Wrong:  the statute of limitations is tolled during "any time when the accused purposely avoids prosecution."  Cuyahoga County issued a warrant for Steele's arrest on September 29, 1994, and Steele was arrested in Hamilton County 22 days later.  Those 22 days makes the difference, the panel decides, on both the extension of the limitation period and the indictment date. 

But that begs the question, what does a person have to do to "purposely" avoid prosecution?  A review of the case law (and the caveat that this is a blog, not a law review article, applies here) indicates it involves more than just not getting arrested when there's a warrant out for you.  First, you have to know that there's a warrant out for you, and second, you have to do something to evade detection.  (Changing your name, or moving to another state or a country that doesn't have an extradition treaty with the US, seem to be favorites.)  There's no discussion of this in the court's opinion; it simply concludes that the delay in Steele's apprehension falls within the "purposeful" rubric.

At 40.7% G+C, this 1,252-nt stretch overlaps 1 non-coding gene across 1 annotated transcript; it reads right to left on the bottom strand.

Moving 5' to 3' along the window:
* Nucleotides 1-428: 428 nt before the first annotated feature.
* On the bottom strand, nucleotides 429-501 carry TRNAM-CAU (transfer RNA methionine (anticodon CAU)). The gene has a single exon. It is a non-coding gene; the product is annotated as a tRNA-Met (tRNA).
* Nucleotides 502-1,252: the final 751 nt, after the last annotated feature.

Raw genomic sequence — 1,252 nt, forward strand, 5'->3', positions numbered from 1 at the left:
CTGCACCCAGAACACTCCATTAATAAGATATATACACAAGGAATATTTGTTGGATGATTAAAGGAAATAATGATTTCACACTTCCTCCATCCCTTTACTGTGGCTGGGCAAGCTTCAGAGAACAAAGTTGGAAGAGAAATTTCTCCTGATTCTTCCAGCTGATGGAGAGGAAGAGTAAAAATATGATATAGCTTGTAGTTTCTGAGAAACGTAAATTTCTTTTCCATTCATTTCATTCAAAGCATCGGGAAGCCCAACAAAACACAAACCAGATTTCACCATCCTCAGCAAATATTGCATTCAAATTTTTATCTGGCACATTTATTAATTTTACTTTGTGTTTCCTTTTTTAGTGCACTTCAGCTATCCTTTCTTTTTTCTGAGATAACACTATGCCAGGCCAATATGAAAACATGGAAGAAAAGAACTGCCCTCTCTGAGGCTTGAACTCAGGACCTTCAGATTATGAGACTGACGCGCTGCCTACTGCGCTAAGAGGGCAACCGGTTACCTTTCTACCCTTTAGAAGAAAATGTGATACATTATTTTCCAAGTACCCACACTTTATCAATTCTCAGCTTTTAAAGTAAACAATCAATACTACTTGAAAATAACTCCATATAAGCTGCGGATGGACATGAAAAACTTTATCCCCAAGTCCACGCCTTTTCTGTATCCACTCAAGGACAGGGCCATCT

Steele has other axes to grind, though:  he was also tried at the same time for two other rapes, and he claims his attorneys were ineffective for not asking that the other charges be severed.  A big problem, though:  Steele demanded at virtually outset of the case that he be allowed to represent himself, and was allowed to do so.  (And with predictable results:  he was convicted on all counts.)  But self-representation precludes a claim of ineffective assistance of counsel, and Steele learns to his sorrow not only that one who represents himself has a fool for a lawyer, but he can't claim on appeal that his lawyer was a fool.